German Word of the Day: das Mispelchen (Alcoholic Drink Served with Orange-colored Fruit in Pubs Around Frankfurt)

Over the Christmas holidays, we had a visitor here from London, who showed me some photos taken in a local pub (here in Oberursel). It showed a big jar of orange-colored looking fruit sitting on the counter, and when she asked the bartender what type of fruit it was, he said it was similar to a pear.

Well, it is a Mispel (medlar). And when it becomes a drink, then it turns into a Mispelchen (small medlar).


The Mispelchen is a Hessian beverage specialty, which is mostly served in apple wine pubs around Frankfurt. This alcoholic drink is a combination of Calvados brandy and a marinated fruit, the so-called Mispel. 

But for this drink, the Japanese Wollmispel is used instead of the locally grown Mispel. 

The Japanese one actually does not belong to the Mispel family. It has a sweet and sour taste, and its aroma is mildly reminiscent of an apple or a peach.

Public Christmas Trees around Oberursel

About two weeks ago, I spotted this lovely little Christmas tree in our northern part of Oberursel. Since then, I have found out that this is an initiative organized by the city of Oberursel.

70 trees have been distributed throughout the town. Various shops, clubs, kindergartens, etc. have taken on the task of decorating the trees.

The initiative runs by the name TanneUffDieGass (Hessian German for: Pine in the Alley)

This is ours in Oberursel Nord. To make them climate-friendly, the potted trees can be replanted later, and to conserve energy, they shine without electric lights.

Buying a Christmas Tree in Germany

This afternoon, we drove up towards the Feldberg Mountain in the Taunus to buy our Christmas tree.

Driving towards the Feldberg/Tausnus

There are various types to choose from, but we always get a Nordmann Tanne (Nordmann fir).

My better half does need some time to choose the perfect one. That is where we differ, but we have survived 32 years of that. The helper was quite patient with us, and held up various trees to compare. I did leave him with a tip though for all his patience and good humor. Told him it was not Trinkgeld (lit: drinking money = tip), but in regards to the current climate, it was meant as Heizungsgeld (lit: heating money).

This is our tree going into the funnel, this means getting wrapped for transportation.

Last trimmings to insure a safe transportation in our car. This Nordmann fir was €65, and this was the same price as last year. This is one of the few items which hasn’t gone up in price.

I would prefer a small potted tree which could be reused every year. A big cut tree like ours has to get tossed every year after 6 January when the tree pickup truck comes by.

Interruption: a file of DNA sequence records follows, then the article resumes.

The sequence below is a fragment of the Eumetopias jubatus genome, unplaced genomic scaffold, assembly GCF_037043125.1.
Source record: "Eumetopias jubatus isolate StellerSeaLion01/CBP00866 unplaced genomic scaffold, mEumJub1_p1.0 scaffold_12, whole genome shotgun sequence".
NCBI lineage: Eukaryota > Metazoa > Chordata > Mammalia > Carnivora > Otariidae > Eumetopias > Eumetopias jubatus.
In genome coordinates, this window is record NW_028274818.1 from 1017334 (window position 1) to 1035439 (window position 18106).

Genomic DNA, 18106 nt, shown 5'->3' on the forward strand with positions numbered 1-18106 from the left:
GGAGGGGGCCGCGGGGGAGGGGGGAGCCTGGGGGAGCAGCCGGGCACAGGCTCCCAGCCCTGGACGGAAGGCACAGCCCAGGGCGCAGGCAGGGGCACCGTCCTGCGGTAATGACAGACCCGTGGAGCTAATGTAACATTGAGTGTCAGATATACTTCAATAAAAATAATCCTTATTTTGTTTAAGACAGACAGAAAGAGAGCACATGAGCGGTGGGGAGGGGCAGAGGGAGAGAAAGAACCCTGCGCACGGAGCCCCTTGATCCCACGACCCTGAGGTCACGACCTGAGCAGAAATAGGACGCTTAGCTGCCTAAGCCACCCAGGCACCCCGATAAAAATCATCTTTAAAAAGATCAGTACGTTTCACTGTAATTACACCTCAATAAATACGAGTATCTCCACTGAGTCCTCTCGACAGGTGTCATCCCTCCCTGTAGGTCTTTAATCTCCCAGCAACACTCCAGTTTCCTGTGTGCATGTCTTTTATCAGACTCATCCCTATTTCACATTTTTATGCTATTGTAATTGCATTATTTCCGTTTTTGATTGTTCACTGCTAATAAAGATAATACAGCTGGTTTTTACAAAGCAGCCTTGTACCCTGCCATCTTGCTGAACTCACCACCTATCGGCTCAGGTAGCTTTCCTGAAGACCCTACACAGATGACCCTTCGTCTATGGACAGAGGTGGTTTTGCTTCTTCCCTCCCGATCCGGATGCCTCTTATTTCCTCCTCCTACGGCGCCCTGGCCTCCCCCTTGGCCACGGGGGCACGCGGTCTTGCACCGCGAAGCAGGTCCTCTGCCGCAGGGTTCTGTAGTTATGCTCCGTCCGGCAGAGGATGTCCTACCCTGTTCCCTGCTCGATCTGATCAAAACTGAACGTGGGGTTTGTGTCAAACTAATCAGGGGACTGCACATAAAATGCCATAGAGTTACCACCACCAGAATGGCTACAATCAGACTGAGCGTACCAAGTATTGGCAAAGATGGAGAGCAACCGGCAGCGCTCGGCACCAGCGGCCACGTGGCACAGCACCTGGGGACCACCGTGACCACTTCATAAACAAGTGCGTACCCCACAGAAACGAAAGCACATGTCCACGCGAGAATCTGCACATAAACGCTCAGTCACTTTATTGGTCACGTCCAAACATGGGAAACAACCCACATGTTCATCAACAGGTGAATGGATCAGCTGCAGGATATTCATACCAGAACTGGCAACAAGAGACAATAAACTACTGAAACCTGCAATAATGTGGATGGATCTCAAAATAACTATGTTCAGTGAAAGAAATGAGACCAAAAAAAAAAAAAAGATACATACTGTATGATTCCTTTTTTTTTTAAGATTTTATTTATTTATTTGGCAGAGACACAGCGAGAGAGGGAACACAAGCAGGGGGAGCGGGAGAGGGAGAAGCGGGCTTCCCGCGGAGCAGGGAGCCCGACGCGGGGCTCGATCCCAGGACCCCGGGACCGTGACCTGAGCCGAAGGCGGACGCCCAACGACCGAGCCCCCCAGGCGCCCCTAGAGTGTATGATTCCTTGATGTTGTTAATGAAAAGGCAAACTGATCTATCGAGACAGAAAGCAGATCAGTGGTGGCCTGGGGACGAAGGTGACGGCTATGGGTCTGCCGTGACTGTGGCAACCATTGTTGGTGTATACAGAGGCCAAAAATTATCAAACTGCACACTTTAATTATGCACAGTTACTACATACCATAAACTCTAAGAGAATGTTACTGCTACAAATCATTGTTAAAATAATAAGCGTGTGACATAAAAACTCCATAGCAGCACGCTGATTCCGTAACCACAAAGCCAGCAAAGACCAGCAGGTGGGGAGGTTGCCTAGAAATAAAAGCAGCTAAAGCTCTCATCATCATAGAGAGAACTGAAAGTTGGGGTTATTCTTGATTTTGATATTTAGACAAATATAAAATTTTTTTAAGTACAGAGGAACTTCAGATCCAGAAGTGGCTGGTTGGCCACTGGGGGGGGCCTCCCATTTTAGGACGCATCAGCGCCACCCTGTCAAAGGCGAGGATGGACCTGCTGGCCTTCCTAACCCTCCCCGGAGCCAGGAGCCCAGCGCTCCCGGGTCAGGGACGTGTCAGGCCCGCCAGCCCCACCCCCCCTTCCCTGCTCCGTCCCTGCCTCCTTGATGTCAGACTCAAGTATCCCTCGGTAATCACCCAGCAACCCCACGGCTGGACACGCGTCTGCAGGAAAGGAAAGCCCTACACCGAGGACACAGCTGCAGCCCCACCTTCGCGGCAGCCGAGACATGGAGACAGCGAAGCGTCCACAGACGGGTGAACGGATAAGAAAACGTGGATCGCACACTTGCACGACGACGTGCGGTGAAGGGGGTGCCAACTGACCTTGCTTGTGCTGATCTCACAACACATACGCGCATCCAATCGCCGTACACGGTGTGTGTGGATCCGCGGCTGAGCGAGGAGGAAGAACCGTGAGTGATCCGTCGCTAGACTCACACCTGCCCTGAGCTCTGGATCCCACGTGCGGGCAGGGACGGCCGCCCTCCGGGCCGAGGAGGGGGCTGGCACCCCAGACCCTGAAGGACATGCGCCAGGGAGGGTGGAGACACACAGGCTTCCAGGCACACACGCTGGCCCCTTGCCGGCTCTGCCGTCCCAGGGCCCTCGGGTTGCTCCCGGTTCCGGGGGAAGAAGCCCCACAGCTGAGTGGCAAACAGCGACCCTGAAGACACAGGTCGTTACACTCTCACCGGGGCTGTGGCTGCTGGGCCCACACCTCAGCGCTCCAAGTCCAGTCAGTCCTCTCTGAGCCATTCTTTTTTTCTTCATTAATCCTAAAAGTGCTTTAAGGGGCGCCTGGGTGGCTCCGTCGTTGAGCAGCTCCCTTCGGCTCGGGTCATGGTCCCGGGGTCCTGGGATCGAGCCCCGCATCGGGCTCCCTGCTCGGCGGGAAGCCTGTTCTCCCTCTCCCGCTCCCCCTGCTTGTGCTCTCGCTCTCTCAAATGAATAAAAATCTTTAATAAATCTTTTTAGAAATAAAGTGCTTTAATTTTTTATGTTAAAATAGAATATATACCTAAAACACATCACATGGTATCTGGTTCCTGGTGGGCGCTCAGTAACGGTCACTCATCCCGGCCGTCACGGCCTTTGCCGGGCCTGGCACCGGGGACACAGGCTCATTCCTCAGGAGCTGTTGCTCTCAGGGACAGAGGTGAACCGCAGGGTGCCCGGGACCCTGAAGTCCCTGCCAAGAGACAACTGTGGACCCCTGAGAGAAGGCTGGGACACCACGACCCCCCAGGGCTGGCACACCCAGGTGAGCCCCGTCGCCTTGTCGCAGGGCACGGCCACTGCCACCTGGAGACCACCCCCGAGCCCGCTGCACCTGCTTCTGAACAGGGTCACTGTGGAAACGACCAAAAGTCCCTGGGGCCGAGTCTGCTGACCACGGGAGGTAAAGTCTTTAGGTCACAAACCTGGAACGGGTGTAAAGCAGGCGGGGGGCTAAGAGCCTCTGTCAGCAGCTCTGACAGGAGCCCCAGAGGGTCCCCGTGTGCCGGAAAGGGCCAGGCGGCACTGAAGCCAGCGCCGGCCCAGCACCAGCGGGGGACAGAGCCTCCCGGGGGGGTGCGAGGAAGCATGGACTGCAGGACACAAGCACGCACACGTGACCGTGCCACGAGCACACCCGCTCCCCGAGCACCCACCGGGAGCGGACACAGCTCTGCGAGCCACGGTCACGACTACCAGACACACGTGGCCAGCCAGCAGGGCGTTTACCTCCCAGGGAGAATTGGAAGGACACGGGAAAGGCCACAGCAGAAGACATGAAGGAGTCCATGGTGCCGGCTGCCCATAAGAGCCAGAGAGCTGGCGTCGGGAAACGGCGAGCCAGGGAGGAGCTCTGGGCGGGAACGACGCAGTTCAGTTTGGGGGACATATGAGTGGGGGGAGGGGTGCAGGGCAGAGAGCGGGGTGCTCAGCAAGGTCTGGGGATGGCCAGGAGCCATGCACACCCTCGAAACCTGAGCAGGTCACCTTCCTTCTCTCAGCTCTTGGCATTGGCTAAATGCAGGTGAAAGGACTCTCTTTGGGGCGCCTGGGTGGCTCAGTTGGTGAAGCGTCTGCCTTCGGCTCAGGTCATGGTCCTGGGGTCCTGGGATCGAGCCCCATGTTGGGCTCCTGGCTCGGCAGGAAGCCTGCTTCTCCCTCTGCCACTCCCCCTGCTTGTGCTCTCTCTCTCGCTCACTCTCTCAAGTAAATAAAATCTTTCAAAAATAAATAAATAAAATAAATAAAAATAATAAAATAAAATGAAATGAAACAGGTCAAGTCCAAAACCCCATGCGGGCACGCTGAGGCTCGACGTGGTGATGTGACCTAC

Traditionally, most Germans put up their tree in the afternoon of Christmas Eve, and keep it until Three Kings Day, 6 Jan. Then we move it to the designated pick-up spot on the sidewalk. We toss ours from the 4th storey balcony, and in our case, the Hausmeister drags it to the designated spot then.

The Significance of the Martinsgans or Martinmas Goose

Martin was a pious man who lived in the town of Tours, and its residents held him in high honor for his caring and willingness to help. In the year 371 (or 372), the residents wanted him to become Bishop of Tours, but being the modest man he was, he shied away from this high position. He decided to hide in the goose shed instead.

But the geese were clucking so loudly around Martin, that the town folks soon found him. Soon after, he was made Bishop of Tours.

The custom of eating Martinsgans (a.k.a. Martinmas Goose) on St. Martin’s Day has another reason as well.

In the farmers’ calendar, the day of St. Martin (11 November) has always been a special day. On that day, the farmers’ fiscal year ended. Therefore, wages, interest, and taxes were due, and animals got butchered. Often, interest was paid in the form of natural goods, such as geese. That way, they did not have to get fed through the winter time, and were served on St. Martin’s Day instead.

In addition, after 11 Nov (nowadays, the official beginning of the Fasching season), a strict time of fasting began towards Christmas. That way, people had the chance to have a last feast before fasting for the following six weeks up to Christmas.

Former U.S. Army Garrison in Heidelberg

Two weeks ago, we were invited to a friend’s birthday party in Heidelberg. As we drove around looking for the party location between Schwindstraße and Feuerbachstraße, I noticed a building with a four-digit number. Of course, this had to be a former U.S. building number left over from the army occupation.

German house numbers generally do not go over two digits.

This building was still standing as of 25 September 2022 (the day of our visit).

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